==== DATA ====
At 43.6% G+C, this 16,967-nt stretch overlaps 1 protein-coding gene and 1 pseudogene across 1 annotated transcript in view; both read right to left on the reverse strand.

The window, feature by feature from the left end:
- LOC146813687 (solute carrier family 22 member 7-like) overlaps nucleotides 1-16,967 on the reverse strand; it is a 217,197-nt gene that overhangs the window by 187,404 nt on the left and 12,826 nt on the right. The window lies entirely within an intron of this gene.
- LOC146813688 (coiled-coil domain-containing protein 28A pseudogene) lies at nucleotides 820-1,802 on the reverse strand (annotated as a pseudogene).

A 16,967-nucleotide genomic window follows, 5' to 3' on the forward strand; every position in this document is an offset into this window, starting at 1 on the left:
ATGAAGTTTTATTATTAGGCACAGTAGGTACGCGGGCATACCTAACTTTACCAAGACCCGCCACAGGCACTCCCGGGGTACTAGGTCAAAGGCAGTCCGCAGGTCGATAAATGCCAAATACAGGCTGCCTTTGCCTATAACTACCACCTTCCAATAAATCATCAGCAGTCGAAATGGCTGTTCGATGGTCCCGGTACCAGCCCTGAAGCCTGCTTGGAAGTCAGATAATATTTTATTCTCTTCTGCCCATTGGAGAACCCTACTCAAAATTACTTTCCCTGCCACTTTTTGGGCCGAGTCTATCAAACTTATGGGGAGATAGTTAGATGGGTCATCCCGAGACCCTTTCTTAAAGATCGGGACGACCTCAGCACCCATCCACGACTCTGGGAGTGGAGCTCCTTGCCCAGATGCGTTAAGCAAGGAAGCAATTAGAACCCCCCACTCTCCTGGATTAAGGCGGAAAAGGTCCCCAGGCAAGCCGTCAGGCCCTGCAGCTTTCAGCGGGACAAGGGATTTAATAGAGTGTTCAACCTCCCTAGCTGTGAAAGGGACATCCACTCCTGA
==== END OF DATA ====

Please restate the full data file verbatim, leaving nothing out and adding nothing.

At 43.6% G+C, this 16,967-nt stretch overlaps 1 protein-coding gene and 1 pseudogene across 1 annotated transcript in view; both read right to left on the reverse strand.

The window, feature by feature from the left end:
- LOC146813687 (solute carrier family 22 member 7-like) overlaps nucleotides 1-16,967 on the reverse strand; it is a 217,197-nt gene that overhangs the window by 187,404 nt on the left and 12,826 nt on the right. The window lies entirely within an intron of this gene.
- LOC146813688 (coiled-coil domain-containing protein 28A pseudogene) lies at nucleotides 820-1,802 on the reverse strand (annotated as a pseudogene).

A 16,967-nucleotide genomic window follows, 5' to 3' on the forward strand; every position in this document is an offset into this window, starting at 1 on the left:
ATGAAGTTTTATTATTAGGCACAGTAGGTACGCGGGCATACCTAACTTTACCAAGACCCGCCACAGGCACTCCCGGGGTACTAGGTCAAAGGCAGTCCGCAGGTCGATAAATGCCAAATACAGGCTGCCTTTGCCTATAACTACCACCTTCCAATAAATCATCAGCAGTCGAAATGGCTGTTCGATGGTCCCGGTACCAGCCCTGAAGCCTGCTTGGAAGTCAGATAATATTTTATTCTCTTCTGCCCATTGGAGAACCCTACTCAAAATTACTTTCCCTGCCACTTTTTGGGCCGAGTCTATCAAACTTATGGGGAGATAGTTAGATGGGTCATCCCGAGACCCTTTCTTAAAGATCGGGACGACCTCAGCACCCATCCACGACTCTGGGAGTGGAGCTCCTTGCCCAGATGCGTTAAGCAAGGAAGCAATTAGAACCCCCCACTCTCCTGGATTAAGGCGGAAAAGGTCCCCAGGCAAGCCGTCAGGCCCTGCAGCTTTCAGCGGGACAAGGGATTTAATAGAGTGTTCAACCTCCCTAGCTGTGAAAGGGACATCCACTCCTGA